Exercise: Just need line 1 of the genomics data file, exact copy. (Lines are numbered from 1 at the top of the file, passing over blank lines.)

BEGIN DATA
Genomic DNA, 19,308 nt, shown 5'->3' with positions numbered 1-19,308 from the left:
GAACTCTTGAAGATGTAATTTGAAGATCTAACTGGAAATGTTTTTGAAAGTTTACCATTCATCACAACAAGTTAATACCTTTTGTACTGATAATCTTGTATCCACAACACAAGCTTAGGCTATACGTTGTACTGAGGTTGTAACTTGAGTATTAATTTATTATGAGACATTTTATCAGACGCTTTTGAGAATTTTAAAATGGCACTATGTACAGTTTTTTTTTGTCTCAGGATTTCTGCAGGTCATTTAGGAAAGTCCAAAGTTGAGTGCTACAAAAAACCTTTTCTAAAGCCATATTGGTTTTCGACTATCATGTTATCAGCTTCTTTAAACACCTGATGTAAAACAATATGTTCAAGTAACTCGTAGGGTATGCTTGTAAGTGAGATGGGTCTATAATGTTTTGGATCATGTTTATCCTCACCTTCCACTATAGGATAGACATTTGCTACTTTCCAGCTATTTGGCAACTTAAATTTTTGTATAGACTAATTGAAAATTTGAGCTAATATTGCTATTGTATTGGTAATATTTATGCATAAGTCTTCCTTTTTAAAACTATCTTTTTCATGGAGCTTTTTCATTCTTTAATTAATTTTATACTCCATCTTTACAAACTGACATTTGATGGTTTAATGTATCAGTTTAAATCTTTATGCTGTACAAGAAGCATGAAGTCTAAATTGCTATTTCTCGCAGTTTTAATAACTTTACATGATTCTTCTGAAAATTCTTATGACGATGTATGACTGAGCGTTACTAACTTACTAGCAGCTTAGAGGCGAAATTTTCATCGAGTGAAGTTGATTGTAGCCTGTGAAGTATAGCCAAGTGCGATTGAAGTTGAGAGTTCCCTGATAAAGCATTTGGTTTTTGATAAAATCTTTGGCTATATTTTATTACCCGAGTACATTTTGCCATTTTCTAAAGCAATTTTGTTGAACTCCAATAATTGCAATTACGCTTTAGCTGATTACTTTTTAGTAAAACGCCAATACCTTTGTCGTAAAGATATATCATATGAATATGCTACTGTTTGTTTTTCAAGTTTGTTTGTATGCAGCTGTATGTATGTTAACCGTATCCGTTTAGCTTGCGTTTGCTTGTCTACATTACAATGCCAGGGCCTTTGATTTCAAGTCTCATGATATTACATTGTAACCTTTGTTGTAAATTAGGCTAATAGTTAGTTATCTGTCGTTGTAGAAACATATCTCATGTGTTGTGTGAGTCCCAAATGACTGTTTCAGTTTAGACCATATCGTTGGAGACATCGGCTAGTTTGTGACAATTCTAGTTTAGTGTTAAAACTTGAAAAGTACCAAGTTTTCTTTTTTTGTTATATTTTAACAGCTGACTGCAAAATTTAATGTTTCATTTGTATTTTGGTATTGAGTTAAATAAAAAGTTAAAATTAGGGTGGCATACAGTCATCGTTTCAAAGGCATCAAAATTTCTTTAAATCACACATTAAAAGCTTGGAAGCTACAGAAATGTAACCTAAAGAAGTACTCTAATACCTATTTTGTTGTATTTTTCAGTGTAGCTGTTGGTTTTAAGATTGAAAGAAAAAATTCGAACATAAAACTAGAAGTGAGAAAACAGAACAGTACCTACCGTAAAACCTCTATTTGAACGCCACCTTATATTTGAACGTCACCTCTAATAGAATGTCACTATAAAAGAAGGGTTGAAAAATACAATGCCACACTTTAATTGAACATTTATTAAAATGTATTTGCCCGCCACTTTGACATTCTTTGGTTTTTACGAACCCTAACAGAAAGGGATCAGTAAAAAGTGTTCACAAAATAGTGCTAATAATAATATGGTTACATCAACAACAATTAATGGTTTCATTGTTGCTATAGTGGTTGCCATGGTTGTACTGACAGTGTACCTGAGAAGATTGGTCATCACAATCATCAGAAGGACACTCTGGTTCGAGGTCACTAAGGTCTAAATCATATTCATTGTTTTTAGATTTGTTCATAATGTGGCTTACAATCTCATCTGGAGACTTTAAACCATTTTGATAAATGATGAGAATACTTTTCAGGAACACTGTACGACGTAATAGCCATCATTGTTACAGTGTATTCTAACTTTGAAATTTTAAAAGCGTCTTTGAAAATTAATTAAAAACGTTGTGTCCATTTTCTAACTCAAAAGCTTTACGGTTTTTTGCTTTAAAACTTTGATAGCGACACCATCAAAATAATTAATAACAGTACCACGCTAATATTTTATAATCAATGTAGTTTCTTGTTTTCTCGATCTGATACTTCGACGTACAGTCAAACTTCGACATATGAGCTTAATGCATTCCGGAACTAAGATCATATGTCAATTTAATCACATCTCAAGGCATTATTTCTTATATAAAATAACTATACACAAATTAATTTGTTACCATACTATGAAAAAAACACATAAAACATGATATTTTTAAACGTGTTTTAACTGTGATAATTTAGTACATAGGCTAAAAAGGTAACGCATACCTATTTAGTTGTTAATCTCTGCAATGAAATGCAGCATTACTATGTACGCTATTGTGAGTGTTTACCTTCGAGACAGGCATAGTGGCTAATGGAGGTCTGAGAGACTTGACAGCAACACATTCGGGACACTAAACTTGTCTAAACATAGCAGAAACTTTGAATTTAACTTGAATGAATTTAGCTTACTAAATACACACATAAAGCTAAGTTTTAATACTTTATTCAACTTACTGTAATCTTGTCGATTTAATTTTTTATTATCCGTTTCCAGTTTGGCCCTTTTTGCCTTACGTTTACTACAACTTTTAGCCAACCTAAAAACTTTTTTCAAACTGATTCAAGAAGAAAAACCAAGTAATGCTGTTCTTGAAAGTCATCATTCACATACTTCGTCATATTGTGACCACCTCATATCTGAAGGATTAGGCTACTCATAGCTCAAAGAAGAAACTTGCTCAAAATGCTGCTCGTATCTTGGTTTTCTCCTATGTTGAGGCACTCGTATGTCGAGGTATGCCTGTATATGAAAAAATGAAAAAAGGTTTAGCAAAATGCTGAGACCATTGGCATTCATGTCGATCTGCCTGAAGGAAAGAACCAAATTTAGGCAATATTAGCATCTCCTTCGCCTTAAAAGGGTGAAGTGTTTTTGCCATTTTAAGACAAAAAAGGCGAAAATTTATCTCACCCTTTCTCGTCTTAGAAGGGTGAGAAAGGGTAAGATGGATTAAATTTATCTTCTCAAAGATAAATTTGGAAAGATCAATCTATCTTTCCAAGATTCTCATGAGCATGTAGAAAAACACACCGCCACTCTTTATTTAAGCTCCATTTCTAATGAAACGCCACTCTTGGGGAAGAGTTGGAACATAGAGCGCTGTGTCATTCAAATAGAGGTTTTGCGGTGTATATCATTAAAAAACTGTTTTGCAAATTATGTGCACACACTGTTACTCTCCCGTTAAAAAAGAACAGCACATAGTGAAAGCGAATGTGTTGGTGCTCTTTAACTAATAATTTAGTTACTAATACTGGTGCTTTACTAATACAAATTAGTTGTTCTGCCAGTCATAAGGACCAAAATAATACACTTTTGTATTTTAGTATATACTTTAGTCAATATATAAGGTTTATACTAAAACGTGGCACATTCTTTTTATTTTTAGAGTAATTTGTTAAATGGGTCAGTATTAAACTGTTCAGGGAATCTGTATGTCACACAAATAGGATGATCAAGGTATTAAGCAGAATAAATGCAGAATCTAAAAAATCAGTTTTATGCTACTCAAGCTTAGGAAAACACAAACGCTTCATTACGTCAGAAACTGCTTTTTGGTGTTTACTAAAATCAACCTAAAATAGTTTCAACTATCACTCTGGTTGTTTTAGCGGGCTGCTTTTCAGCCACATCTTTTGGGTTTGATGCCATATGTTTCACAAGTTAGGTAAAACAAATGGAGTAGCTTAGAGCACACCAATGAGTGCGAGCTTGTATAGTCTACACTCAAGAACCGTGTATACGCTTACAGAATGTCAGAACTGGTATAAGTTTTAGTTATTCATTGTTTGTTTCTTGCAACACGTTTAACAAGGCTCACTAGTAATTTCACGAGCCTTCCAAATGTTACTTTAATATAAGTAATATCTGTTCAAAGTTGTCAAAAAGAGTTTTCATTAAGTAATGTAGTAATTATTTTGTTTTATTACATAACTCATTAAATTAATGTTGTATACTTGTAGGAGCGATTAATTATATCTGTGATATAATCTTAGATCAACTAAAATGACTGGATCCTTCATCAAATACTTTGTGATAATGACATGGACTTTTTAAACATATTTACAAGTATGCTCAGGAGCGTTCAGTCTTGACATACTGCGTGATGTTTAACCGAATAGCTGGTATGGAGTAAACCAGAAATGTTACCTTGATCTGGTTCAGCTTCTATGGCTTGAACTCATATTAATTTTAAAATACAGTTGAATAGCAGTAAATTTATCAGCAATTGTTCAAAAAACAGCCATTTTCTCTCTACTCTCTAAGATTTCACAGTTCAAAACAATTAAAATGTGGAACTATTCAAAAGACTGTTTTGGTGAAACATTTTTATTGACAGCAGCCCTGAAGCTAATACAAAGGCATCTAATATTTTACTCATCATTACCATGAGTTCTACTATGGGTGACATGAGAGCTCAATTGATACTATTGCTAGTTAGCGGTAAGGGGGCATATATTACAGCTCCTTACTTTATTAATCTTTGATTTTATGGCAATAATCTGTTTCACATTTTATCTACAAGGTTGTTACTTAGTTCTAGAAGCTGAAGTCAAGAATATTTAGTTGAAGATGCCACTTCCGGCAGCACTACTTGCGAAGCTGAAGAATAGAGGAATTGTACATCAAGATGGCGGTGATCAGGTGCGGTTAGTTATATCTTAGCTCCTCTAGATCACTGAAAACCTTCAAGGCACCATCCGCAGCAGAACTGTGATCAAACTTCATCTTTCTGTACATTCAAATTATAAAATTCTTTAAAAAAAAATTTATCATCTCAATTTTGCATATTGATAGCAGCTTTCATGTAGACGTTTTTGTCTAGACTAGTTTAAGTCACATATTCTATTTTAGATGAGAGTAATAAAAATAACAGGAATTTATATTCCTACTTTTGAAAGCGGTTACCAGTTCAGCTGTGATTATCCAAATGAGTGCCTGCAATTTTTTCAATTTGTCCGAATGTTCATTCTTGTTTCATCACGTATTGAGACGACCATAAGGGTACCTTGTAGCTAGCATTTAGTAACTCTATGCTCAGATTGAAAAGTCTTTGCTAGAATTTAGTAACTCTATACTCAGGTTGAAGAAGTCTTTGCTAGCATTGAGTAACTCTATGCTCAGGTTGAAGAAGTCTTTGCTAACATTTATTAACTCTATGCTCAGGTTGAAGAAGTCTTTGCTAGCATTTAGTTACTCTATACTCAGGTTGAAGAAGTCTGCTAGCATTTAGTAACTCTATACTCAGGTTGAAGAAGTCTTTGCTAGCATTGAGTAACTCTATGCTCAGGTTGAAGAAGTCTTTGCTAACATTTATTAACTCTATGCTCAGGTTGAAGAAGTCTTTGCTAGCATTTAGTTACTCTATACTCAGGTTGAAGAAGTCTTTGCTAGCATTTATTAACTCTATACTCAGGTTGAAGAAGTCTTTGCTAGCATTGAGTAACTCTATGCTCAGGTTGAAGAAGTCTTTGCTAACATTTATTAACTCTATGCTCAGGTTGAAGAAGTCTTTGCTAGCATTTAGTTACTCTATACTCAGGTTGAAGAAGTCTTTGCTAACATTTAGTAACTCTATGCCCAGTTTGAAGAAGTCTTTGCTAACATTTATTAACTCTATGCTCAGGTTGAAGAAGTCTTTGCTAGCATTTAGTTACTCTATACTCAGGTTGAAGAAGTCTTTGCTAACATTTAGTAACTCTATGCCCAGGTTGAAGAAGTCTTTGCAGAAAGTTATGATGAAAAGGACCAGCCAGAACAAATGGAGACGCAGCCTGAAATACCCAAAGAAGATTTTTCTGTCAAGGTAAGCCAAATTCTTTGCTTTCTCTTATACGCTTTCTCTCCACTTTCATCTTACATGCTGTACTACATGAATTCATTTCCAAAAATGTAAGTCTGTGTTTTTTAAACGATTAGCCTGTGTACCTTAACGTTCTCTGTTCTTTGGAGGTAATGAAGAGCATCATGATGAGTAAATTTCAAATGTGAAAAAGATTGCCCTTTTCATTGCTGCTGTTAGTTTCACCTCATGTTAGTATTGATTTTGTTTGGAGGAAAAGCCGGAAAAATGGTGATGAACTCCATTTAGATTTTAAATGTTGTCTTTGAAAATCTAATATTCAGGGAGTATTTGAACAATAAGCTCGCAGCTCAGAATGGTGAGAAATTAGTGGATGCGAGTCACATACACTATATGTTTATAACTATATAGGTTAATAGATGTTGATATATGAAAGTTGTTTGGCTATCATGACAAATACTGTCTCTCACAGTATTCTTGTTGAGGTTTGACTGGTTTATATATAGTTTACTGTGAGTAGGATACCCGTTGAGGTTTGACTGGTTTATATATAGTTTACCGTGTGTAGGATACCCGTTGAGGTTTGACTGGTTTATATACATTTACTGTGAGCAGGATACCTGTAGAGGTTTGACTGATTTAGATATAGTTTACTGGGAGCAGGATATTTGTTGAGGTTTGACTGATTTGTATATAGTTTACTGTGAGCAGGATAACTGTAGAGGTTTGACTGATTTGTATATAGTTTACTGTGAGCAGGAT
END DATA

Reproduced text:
Genomic DNA, 19,308 nt, shown 5'->3' with positions numbered 1-19,308 from the left: